Reproductive hormones are thought to influence breast cancer risk by increasing cell proliferation, thereby increasing the likelihood of DNA damage, as well as promotion of cancer growth. Early menarche (<12 years) and older age at menopause (>55 years) may increase a woman’s risk of breast cancer by increasing lifetime exposure to reproductive hormones produced by her body.  Postmenopausal women with high levels of endogenous hormones (estrogen or testosterone) have about twice the risk of developing breast cancer compared to women with the lowest levels.  Few studies have examined this relationship in premenopausal women, and the results are mixed.

One reason for the discrepancy may be due to the complexity of measuring hormone levels in premenopausal women because
levels vary throughout the menstrual cycle. Younger age at first full-term pregnancy (<30 years) and a greater number of pregnancies decrease the risk of breast cancer over the long term; however, there also appears to be a transient increase in breast cancer risk following a full-term pregnancy, particularly among women who have a first birth at older ages.  Interestingly, recent studies suggest that reproductive patterns are more strongly associated with risk of hormone receptor-positive breast cancer compared to triple-negative breast cancer.

Breastfeeding has been shown to decrease a woman’s risk of breast cancer, with greater benefit associated with longer duration. In a review of 47 studies in 30 countries, the risk of breast cancer was reduced by 4.3% for every 12 months of breastfeeding.  Recent use of oral contraceptives may slightly increase the risk of breast cancer; however, women who stopped using oral contraceptives for 10 years or more have the same risk as women who never used the pill.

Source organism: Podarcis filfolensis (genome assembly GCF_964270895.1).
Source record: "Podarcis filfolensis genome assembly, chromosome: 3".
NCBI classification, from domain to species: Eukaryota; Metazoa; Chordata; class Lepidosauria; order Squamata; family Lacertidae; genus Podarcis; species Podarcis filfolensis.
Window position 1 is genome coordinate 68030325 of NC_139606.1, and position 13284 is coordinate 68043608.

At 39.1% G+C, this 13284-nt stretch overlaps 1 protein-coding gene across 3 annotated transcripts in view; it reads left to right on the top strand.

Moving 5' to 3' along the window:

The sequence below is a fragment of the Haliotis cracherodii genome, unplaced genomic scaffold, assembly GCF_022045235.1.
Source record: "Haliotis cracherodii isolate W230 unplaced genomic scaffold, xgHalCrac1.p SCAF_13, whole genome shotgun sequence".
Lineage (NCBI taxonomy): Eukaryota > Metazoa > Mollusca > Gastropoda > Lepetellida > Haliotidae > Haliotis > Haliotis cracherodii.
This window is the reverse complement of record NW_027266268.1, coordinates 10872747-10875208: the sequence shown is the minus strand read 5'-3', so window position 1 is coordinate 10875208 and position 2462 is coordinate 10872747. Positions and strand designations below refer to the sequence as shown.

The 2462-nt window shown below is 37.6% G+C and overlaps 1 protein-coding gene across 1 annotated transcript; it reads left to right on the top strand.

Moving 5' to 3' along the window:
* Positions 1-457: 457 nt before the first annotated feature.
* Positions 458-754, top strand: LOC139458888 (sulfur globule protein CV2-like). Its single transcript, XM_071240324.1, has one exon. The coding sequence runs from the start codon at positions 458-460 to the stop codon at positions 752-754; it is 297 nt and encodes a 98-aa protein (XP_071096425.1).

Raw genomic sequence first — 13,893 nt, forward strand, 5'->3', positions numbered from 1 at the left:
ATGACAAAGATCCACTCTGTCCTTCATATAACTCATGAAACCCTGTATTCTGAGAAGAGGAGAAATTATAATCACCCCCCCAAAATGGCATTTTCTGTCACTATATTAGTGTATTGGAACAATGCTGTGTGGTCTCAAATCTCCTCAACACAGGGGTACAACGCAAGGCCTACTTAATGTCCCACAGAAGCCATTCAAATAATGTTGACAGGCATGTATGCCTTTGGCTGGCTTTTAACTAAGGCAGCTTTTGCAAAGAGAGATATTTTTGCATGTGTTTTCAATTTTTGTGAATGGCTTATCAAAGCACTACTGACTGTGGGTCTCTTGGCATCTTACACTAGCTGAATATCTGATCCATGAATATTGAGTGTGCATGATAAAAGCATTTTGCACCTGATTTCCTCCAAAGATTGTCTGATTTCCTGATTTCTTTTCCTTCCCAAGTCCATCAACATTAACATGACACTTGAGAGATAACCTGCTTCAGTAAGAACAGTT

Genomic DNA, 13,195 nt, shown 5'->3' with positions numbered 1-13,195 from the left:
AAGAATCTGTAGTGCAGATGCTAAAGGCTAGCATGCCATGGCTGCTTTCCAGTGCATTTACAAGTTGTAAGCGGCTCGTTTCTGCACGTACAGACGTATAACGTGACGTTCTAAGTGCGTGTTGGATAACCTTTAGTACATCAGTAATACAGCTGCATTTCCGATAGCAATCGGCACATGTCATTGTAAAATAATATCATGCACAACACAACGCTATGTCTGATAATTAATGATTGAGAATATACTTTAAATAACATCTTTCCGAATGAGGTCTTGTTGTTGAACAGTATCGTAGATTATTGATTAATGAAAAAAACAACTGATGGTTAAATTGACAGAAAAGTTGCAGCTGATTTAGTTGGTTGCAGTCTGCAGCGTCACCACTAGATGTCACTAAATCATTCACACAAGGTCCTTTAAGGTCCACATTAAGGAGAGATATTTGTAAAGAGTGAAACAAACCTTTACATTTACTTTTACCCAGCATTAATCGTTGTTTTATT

Recent use of menopausal hormones (previously referred to as hormone replacement therapy [HRT] or menopausal hormone
therapy) with combined estrogen and progestin increases the risk of developing and dying from breast cancer, with higher risk associated with longer use.  Risk is also greater for women who start hormone therapy soon after the onset of menopause compared to those who begin use later.  The increased risk appears to diminish within 5 years of discontinuation of hormone use.  Estrogen alone can be prescribed for women without a uterus, and it is less clear if this therapy increases risk of breast cancer. Results from the Women’s Health Initiative study suggest there is no increased risk of breast cancer associated with estrogen-only therapy.  However, several other studies found slight increases in risk associated with use, particularly among lean women and for women who began therapy soon after menopause.


Jeremy Baca pink breast cancer